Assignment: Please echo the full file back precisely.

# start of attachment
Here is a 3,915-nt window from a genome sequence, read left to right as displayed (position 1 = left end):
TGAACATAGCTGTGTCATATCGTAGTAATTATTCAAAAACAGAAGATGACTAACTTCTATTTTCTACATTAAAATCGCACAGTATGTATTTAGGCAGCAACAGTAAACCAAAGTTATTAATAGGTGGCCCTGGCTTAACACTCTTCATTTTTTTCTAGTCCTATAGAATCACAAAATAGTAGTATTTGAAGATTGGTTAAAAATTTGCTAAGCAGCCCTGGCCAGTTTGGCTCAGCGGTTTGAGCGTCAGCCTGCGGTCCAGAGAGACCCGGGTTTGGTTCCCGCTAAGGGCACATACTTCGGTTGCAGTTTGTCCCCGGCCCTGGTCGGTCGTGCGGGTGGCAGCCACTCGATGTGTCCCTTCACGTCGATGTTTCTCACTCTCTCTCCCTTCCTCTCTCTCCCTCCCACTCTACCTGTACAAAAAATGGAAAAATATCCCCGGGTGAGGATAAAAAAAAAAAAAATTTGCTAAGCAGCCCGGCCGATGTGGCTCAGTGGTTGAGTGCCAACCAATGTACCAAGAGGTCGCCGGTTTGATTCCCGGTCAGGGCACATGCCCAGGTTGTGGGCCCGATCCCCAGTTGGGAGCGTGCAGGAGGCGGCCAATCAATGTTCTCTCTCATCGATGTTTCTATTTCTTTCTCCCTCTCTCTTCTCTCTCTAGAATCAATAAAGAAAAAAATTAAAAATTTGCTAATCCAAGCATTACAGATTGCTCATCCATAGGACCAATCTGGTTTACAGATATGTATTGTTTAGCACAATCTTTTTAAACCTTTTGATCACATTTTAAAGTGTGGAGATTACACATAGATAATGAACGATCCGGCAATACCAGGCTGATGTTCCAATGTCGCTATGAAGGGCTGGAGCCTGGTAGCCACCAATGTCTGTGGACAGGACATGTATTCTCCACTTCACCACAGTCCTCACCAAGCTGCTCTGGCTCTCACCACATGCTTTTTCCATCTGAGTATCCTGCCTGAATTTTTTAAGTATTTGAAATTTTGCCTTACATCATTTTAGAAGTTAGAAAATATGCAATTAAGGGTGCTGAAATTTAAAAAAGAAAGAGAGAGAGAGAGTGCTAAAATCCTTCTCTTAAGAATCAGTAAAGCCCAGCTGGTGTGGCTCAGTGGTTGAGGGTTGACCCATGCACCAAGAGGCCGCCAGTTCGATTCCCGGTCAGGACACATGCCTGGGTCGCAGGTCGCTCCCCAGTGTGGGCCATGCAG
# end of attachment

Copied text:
Here is a 3,915-nt window from a genome sequence, read left to right as displayed (position 1 = left end):
TGAACATAGCTGTGTCATATCGTAGTAATTATTCAAAAACAGAAGATGACTAACTTCTATTTTCTACATTAAAATCGCACAGTATGTATTTAGGCAGCAACAGTAAACCAAAGTTATTAATAGGTGGCCCTGGCTTAACACTCTTCATTTTTTTCTAGTCCTATAGAATCACAAAATAGTAGTATTTGAAGATTGGTTAAAAATTTGCTAAGCAGCCCTGGCCAGTTTGGCTCAGCGGTTTGAGCGTCAGCCTGCGGTCCAGAGAGACCCGGGTTTGGTTCCCGCTAAGGGCACATACTTCGGTTGCAGTTTGTCCCCGGCCCTGGTCGGTCGTGCGGGTGGCAGCCACTCGATGTGTCCCTTCACGTCGATGTTTCTCACTCTCTCTCCCTTCCTCTCTCTCCCTCCCACTCTACCTGTACAAAAAATGGAAAAATATCCCCGGGTGAGGATAAAAAAAAAAAAAATTTGCTAAGCAGCCCGGCCGATGTGGCTCAGTGGTTGAGTGCCAACCAATGTACCAAGAGGTCGCCGGTTTGATTCCCGGTCAGGGCACATGCCCAGGTTGTGGGCCCGATCCCCAGTTGGGAGCGTGCAGGAGGCGGCCAATCAATGTTCTCTCTCATCGATGTTTCTATTTCTTTCTCCCTCTCTCTTCTCTCTCTAGAATCAATAAAGAAAAAAATTAAAAATTTGCTAATCCAAGCATTACAGATTGCTCATCCATAGGACCAATCTGGTTTACAGATATGTATTGTTTAGCACAATCTTTTTAAACCTTTTGATCACATTTTAAAGTGTGGAGATTACACATAGATAATGAACGATCCGGCAATACCAGGCTGATGTTCCAATGTCGCTATGAAGGGCTGGAGCCTGGTAGCCACCAATGTCTGTGGACAGGACATGTATTCTCCACTTCACCACAGTCCTCACCAAGCTGCTCTGGCTCTCACCACATGCTTTTTCCATCTGAGTATCCTGCCTGAATTTTTTAAGTATTTGAAATTTTGCCTTACATCATTTTAGAAGTTAGAAAATATGCAATTAAGGGTGCTGAAATTTAAAAAAGAAAGAGAGAGAGAGAGTGCTAAAATCCTTCTCTTAAGAATCAGTAAAGCCCAGCTGGTGTGGCTCAGTGGTTGAGGGTTGACCCATGCACCAAGAGGCCGCCAGTTCGATTCCCGGTCAGGACACATGCCTGGGTCGCAGGTCGCTCCCCAGTGTGGGCCATGCAG